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The Top Five Things You Need to Know About Email Scandal Enveloping Gov. Scott Walker

What the newly released trove of documents reveal about the Wisconsin Governor and his inner circle.

Photo Credit: Gage Skidmore/Creative Commons


I spent the day reading Kelly Rindfleisch’s emails. They were released as part of the final court proceedings regarding the first John Doe, the closed-door, criminal investigation of Scott Walker's staff during his time as Milwaukee County Executive and running for governor in 2010.

One of the first things I spotted left me scratching my head. “Fortunately Milwaukee County Executive Scott Walker has decided that government in secret is not in the interest of taxpayers.” This is from “gopfran” or Fran McLaughlin's email, Scott Walker's former Press Secretary. McLaughlin was given immunity for her testimony in the investigation, but clearly spent much of her time sending around campaign-related emails on the secret Wi-Fi system set up by Walker aides. (Transcript, pg. 53)

Thus began a sordid journey through some 30,000 pages of emails that helped convict six people, but left many wondering, why weren’t more people charged?

The top five things you need to know about the emails from the first John Doe:

  1. The Clear Policy: Walker has said repeatedly that while he was Milwaukee County Executive he had a clear policy against doing campaign work on the public dime, something that had repeatedly landed other state leaders in jail.

    "Throughout all my time as the Milwaukee County executive, I had an expressed and clear policy that county employees — in my office, in my Cabinet, elsewhere — were prohibited from using county resources or county time to be involved in political activities," Walker said in 2012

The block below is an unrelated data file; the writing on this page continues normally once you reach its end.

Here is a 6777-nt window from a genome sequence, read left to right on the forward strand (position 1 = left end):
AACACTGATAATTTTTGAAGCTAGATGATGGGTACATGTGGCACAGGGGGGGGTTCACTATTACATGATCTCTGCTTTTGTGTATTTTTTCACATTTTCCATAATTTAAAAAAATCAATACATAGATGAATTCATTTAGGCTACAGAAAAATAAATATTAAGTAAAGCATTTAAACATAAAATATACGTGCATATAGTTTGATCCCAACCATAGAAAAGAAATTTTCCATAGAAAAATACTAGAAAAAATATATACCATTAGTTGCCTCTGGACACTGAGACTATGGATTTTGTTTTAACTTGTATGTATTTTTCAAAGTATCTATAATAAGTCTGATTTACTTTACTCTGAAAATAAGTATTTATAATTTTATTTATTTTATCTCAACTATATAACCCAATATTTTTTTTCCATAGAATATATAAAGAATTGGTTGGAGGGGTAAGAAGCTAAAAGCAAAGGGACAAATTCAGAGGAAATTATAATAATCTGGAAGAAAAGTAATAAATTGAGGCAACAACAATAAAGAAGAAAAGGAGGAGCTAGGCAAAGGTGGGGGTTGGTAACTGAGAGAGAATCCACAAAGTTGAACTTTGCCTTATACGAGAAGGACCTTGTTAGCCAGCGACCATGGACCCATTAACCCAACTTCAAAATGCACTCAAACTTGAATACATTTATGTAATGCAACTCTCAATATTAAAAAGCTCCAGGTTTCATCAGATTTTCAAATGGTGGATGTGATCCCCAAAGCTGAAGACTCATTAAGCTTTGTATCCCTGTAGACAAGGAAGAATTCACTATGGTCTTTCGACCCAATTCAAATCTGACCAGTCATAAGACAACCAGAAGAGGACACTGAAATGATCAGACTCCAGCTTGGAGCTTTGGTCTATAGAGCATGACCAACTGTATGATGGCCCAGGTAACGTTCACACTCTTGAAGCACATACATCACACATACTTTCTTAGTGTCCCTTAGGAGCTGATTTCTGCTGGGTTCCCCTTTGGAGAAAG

Yet, the emails showed that in 2010 while Walker was running for governor, he corresponded consistently with key campaign and county staff from a private account in the middle of the work day and apparently on the secret Wi-Fi system set up by top aide Tim Russell. Some of these staff worked steps away from him on special campaign laptops, so the illegal activity could not be detected on the county computers. His chief of staff Keith Gilkes did the same, in one instance asking for donors lists from Rindfleisch in the middle of the day. ( 125727-8)

  2. The Inner Circle: Cindy Archer, the number three administrator in the county government whose computers were seized by the FBI in a dramatic raid recorded by neighbors, welcomed Kelly Rindfleisch to the “inner circle” of staff working directly with Walker on the secret Wi-Fi system during the work day. "Consider yourself now in the "inner circle". :) I use this private account quite a bit to communicate with SKW and Nardelli," Archer wrote. SKW refers to Scott Kevin Walker. "You should be sure you check it throughout the day." ( 144976) By doing county and camapign work on private emails and a secret Wi-Fi system, participants were also apparently attempting to avoid Wisconsin's strong open records law, which requires even private emails to be released when the public's business is being discussed.

    The “inner circle” appears to have consisted of: Scott Walker and campaign staff Jill Bader, Keith Gilkes, RJ Johnson, Stephan Thompson, along with county staff Tom Nardelli, Cindy Archer, Fran McLaughlin and Kelly Rindfleisch. Some of these people were included in 8 a.m. daily conference calls. And the emails show these staff working together to develop documents and respond to press, as well as instances of campaign staff asking county staff to do their work -- such as when Walker's campaign manager Gilkes asked Rindfleisch to collect up and sort prior speeches for him ( 124891).

  3. Illegal Fundraising for Governor and Lt. Governor candidates: Rindfleisch was charged with spending about half her time organizing fundraisers for Lt. Gov. candidate Brett Davis (who was never charged in the John Doe even though he corresponded with Kelly during work hours). But the emails make clear that Rindfleisch spent a boatload of time in direct communication with Walker campaign staff as well. According to prosecutors, Rindfleisch sent and received 3,486 emails from representatives of Friends of Scott Walker, the vast majority during regular work hours. Newly-revealed affidavits show that Rindfleisch was tailed by detectives for days and had computers, cell phones and more seized in the investigation ( Affidavit for Search Warrant). Rindfleisch, who pled guilty to official misconduct in 2012, was sentenced to six months in jail and three years of probation. The emails were released as part of her appeal.

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